Would create world's second biggest BSS company - but could see counter offer
CSG Systems has made a splash in the BSS world by agreeing a deal to buy interconnect and billing specialist Intec Systems.
The deal would make the combined company the second largest BSS provider globally, a spokesperson told Mobile Europe. Intec had annual revenues of $169 million in 2009, and has 1,600 employees. CSG had 2009 revenues of $500 million.
However, the relatively low bid price compared to Intec’s 52 week high may tempt other industry players to make a counter-offer, analysts have said.
The deal values Intec at $372 million, at 72p a share. CSG’s bid document says this is a premium of 25.6% on the average Intec price in the three months leading up to the bid offer, and a 44% premium on the closing price on 22 July 2010. However, Intec’s shares have a 52 week high of 120p – recorded in January 2010.
Intec shareholder General Atlantic, which holds 11% of Intec’s share capital, is committed to accepting the deal, although that undertaking will lapse if a third party makes a better offer for the shares. Intec’s directors are recommending the deal.
Numis Securities analyst David Toms said in a research note that “the price feels very low to us.” The note added that Numis thinks there is a “reasonable chance of an industry counterbidder.” Investec said the bid was below its expected 80p-90p range. There was no indication which company would want to add Intec’s solutions to their current portfolio, however.
An Intec spokesperson said, “The Intec directors do think it’s a good deal and it works brilliantly from an operational point of view. There’s very little overlap from a product or customer point of view.”
Andrew Taylor, CEO of Intec, said in a statement that the company faces “increasingly difficult market conditions” and needed to achieve the scale and relevancy that its customers are demanding.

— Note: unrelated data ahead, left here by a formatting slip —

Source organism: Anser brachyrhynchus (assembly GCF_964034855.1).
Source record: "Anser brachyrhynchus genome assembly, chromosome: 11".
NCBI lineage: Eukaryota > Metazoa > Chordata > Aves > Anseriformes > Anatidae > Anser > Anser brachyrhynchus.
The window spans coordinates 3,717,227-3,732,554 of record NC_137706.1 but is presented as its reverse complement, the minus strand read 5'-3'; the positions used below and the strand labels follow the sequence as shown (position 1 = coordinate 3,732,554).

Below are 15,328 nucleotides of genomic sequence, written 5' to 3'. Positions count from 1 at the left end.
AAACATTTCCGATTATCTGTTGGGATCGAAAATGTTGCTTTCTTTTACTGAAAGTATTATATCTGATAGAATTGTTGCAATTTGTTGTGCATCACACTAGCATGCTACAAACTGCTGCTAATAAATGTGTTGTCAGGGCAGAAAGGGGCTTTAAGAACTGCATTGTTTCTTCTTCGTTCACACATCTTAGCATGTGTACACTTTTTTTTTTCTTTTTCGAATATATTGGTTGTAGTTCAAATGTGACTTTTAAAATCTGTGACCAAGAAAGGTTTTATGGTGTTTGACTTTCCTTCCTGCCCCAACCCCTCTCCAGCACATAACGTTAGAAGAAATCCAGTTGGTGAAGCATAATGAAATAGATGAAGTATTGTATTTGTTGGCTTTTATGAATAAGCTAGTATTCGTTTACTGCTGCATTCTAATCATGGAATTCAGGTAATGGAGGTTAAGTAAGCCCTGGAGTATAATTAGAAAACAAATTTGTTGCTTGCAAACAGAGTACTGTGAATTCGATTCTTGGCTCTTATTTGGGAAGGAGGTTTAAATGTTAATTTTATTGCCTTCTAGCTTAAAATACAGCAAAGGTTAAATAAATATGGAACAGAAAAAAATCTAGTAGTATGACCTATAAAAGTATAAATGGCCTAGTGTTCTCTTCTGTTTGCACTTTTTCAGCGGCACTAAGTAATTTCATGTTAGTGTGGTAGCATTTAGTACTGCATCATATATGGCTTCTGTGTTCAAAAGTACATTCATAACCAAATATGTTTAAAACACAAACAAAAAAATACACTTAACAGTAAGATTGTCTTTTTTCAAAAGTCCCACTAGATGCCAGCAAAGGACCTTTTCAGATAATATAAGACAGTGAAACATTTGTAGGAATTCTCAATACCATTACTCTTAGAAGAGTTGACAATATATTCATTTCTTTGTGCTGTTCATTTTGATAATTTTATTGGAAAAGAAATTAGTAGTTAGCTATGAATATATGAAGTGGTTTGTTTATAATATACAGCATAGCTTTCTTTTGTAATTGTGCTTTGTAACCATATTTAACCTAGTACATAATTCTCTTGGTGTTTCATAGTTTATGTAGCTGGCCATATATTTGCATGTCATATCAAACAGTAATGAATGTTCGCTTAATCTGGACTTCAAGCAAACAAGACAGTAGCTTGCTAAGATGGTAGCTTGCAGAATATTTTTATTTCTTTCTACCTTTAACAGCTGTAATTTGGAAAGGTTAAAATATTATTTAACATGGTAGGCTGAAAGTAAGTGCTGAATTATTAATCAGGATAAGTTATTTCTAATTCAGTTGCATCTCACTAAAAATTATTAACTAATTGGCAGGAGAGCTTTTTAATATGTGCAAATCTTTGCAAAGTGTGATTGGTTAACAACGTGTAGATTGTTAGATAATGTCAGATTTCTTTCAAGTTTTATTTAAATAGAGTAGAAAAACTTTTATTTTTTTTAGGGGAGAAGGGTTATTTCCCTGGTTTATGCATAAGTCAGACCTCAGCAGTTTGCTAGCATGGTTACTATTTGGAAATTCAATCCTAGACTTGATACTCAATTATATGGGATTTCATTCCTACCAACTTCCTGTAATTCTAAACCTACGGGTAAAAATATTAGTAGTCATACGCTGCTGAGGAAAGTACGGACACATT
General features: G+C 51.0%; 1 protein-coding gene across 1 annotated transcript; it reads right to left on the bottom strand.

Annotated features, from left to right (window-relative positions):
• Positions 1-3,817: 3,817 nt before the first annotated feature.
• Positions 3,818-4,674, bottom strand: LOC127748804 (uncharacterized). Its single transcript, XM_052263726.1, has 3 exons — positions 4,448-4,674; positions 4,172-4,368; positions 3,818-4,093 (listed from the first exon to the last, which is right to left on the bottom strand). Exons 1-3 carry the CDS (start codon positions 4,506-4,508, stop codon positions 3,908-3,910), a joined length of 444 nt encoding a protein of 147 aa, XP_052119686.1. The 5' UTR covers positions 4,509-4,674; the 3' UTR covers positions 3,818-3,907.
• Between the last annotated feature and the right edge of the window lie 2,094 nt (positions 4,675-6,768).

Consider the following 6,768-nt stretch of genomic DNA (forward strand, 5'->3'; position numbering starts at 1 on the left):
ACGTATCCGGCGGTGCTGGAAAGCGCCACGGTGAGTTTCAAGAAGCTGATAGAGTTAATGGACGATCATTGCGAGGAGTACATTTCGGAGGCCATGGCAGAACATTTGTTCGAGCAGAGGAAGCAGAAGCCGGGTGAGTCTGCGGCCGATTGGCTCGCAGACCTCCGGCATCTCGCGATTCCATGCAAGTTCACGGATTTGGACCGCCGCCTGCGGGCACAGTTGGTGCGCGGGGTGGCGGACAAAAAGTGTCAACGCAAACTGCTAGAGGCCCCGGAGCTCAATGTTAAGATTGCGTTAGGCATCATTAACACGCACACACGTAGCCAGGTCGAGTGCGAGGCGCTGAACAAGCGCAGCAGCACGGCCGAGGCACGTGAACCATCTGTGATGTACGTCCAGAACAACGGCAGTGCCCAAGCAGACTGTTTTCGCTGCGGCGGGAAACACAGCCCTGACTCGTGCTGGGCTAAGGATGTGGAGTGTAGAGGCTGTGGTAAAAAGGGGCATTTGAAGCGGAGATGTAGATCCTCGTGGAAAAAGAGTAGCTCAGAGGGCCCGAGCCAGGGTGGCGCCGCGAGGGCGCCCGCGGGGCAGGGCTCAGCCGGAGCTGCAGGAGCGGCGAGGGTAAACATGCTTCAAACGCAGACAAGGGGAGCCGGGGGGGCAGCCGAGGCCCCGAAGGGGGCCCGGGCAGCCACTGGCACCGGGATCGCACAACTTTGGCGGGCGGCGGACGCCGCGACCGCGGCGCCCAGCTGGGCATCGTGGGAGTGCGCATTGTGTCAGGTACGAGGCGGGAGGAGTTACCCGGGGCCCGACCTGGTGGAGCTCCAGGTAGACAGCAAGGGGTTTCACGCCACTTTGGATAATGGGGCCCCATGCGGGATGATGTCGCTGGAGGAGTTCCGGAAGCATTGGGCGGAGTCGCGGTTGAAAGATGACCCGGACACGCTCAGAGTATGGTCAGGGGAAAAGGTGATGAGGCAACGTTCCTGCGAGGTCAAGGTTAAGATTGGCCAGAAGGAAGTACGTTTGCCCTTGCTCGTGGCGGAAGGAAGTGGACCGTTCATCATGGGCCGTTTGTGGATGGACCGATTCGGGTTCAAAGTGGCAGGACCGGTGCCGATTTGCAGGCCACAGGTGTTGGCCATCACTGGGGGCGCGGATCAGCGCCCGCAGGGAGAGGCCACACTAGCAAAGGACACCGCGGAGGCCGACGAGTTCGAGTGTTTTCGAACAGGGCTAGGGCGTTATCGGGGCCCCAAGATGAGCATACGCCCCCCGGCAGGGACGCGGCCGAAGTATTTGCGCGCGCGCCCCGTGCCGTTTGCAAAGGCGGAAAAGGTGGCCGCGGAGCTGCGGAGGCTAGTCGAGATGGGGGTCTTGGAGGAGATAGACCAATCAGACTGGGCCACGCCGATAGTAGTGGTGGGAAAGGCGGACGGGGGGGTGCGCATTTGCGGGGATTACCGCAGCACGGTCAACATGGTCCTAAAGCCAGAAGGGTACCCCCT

Expanding on that to Mobile Europe, Taylor said that the BSS world has been a tough environment for a couple of years now, as operators face a margin squeeze driven by mobile broadband network investments.
“Operators have been feeling those difficulties in their business models for 9-12 months and it’s something that we see continuing in the short to medium term,” Taylor said. This cost and margin squeeze, added to macro and local economic conditions, has contributed to the tough BSS environment.
“The board thinks this bid creates certainty for shareholders and creates a much more relevant and strong business,” Taylor said.
The acquisition would add Intec’s 400-strong customer list, which includes 60 of the top 100 operators, to CSG’s strengths in US cable and broadcast billing management.
CSG said that it will merge Intec’s solutions into CSG’s Advanced Convergent Platform, extending CSG’s outsourced business model. In CSG’s view, Intec gives it a sizeable international (non-US) platform, as well as enhancing its software and professional services business. As such, Intec will “form the base” for CSG’s international operators, CSG said.
Camille Mendler of Yankee Group said, "Intec has built a blue chip client base, but the challenge now is retention and upsell. The BOSS market is no longer a cottage industry of clever startups. It's becoming a land of giants battling for wallet share among telcos with a horizontal suite play. Put Amdocs and Telcordia in this crowd with CSG-Intec, but also look at upstarts AsiaInfo and Huawei which can throw keen pricing into the fray."
Peter Kalan, CEO of CSG said in a statement, “We believe that both Intec's broad suite of solutions aimed at fixed mobile and next generation networks and CSG's extensive customer interaction management suite will be attractive to one another's customer base as well as service providers worldwide.”
CSG said it “intends to offer employment to all Intec employees “with limited exceptions related to executive management”. It also said it reserves the right to reorganise the enlarged group as strategy evolves.